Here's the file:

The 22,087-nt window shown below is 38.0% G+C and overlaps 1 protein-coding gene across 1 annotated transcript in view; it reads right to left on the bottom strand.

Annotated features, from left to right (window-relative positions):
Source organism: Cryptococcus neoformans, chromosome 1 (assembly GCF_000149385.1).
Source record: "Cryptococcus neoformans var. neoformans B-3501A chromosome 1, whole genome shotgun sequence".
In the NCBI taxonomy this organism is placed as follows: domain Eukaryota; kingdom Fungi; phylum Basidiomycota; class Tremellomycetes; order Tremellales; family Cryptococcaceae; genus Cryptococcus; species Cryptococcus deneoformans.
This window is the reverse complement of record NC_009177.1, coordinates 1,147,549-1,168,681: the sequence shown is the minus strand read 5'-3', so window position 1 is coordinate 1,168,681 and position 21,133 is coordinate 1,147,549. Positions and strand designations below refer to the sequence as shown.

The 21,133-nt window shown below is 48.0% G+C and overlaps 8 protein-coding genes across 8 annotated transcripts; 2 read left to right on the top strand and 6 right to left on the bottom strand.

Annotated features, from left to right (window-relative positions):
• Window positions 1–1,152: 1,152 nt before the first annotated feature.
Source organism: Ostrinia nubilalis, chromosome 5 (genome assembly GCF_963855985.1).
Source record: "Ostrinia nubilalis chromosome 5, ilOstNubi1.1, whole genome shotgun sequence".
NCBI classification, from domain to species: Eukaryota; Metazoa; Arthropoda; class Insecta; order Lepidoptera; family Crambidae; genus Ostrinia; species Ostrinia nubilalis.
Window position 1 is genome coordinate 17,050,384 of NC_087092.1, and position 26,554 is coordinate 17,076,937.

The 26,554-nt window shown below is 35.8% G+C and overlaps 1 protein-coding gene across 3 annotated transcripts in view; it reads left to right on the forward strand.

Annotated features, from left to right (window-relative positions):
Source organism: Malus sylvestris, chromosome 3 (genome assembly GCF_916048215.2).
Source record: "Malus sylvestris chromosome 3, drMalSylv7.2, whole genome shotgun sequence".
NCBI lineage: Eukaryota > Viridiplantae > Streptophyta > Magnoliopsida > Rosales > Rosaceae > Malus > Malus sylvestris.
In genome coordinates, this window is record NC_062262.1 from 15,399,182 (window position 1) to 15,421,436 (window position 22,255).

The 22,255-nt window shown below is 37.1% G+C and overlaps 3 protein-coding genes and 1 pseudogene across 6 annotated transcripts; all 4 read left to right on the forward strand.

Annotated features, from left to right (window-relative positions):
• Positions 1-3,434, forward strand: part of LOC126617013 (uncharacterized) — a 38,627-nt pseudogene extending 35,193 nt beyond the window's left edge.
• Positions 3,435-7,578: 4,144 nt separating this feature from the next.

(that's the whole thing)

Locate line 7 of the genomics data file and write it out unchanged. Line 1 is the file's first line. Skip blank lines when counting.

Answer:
The 21,133-nt window shown below is 48.0% G+C and overlaps 8 protein-coding genes across 8 annotated transcripts; 2 read left to right on the top strand and 6 right to left on the bottom strand.